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United States Department of Agriculture

Agricultural Research Service


item Momany, Frank
item Willett, Julious - J L

Submitted to: United States Japan Natural Resources Protein Panel
Publication Type: Abstract Only
Publication Acceptance Date: 9/15/2003
Publication Date: 11/9/2003
Citation: Momany, F.A., Willett, J.L. 2004. Water transport and motion in starch based biodegradable materials. Abstract p. 410-423.

Interpretive Summary:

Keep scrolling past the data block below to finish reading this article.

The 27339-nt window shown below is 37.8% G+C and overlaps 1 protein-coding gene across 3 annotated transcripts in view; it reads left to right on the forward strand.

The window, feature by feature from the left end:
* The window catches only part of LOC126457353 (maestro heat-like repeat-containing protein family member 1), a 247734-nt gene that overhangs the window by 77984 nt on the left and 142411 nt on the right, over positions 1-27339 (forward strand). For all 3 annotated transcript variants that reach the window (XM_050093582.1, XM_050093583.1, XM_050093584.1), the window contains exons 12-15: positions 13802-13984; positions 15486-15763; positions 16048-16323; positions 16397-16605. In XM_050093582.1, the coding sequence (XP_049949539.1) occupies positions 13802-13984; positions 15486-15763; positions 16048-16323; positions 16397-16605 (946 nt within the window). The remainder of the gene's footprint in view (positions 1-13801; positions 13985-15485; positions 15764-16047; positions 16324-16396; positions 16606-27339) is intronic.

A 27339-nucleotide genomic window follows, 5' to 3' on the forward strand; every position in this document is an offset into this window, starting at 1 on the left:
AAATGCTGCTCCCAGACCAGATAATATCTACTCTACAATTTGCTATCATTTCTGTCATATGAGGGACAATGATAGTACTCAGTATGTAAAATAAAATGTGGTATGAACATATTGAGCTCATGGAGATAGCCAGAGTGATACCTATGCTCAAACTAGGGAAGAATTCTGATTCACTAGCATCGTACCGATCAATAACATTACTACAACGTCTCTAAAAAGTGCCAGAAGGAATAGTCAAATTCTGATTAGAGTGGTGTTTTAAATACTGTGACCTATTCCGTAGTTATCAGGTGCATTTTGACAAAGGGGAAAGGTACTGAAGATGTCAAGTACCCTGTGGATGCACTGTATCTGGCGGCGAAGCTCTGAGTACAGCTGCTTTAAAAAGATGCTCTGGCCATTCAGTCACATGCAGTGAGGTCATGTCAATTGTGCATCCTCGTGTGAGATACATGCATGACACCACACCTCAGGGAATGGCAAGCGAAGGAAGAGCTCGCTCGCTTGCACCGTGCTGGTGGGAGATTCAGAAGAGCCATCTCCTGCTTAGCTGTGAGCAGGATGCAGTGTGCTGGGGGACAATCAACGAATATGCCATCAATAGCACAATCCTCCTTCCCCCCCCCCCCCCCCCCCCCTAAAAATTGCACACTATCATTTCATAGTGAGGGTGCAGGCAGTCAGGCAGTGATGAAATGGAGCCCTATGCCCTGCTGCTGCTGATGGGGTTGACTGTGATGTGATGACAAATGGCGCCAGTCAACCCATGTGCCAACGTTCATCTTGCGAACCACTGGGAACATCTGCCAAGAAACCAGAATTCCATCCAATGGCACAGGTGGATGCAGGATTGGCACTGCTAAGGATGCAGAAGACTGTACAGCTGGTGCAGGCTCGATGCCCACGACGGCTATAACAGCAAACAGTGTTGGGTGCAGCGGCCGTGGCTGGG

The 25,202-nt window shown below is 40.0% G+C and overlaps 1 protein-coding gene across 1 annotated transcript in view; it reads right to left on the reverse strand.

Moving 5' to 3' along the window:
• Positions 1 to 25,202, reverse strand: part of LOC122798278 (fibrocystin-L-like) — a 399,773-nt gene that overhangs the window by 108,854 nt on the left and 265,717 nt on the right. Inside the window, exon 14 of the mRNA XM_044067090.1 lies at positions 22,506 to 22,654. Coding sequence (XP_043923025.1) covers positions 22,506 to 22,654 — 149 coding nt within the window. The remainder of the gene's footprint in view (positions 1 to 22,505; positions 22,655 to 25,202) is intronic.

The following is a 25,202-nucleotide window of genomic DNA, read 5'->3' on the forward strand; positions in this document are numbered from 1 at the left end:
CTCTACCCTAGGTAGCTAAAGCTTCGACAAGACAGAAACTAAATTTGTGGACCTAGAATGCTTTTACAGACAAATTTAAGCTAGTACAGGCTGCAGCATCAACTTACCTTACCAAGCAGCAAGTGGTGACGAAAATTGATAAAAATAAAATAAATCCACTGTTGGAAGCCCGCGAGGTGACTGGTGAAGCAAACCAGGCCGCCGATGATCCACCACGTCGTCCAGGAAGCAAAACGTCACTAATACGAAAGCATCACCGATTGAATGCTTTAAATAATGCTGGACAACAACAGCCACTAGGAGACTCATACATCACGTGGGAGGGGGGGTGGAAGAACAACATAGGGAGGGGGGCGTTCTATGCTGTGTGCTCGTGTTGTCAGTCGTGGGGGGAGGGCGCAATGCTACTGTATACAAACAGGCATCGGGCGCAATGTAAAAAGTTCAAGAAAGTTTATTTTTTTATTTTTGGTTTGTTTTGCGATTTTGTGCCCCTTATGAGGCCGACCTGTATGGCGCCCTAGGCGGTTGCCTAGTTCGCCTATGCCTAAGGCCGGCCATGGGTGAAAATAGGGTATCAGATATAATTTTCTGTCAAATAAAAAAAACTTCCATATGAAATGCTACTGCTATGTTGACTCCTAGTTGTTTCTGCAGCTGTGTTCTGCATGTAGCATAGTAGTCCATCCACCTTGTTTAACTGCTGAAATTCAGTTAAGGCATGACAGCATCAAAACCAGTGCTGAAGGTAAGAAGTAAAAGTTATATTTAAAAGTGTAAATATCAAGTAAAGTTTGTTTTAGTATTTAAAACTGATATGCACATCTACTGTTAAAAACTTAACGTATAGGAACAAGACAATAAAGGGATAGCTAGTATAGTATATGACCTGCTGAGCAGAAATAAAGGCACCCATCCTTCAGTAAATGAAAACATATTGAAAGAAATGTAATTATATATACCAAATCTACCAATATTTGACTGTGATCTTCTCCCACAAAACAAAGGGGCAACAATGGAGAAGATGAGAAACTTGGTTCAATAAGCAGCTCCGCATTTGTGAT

Technical Abstract: We recently reported[1] the results of molecular dynamics simulations (NPT ensembles, 1 atm.) as applied to a periodic cell containing maltodecaose amylose fragments using the all atom force field AMB99C[2,3]. Molecular dynamics simulations were carried out for different hydration levels and calculated Tg values were in very good agreement with experimental values. Here we analyze the water molecules for cluster formation and obtain diffusion coefficients for maltodecaose. New studies are included for DP30 amylose fragments. Upon decreasing the hydration levels to less than 1H20/Residue or less, a number of striking effects on the microscopic structure and dynamics of these polymer solutions are observed. For example, the water cluster formation is not extensive, with clusters larger than six waters rarely found. Approximately half of the water molecules are not hydrogen bonded to other water molecules, interacting only with the carbohydrate hydroxyl groups. Further, unlike Brownian motion of water in the bulk liquid phase, activated water molecules in the amylose matrix have translational motions that can be described as occasional "hopping" movements. The "jump-like" movements are observed with appreciable magnitude difference in distance and pathway depending upon the ratio of water to carbohydrate in the cell and to the temperature studied. Below the glass transition temperature the water molecules tend to rotate similarly to higher temperature states (i.e. above Tg), but the translational diffusion and "hopping" is greatly reduced below Tg. The "jump-like" or "hopping" movements are described here and it appears that the larger jumps of less than 7A are somewhat unique to carbohydrates. That is, the water may move across the face of a glucose residue as the amylose chain moves up or down to open a path and this cooperative motion allows large translational movement of the water molecules. Activation energies are compared to values derived from native starches.

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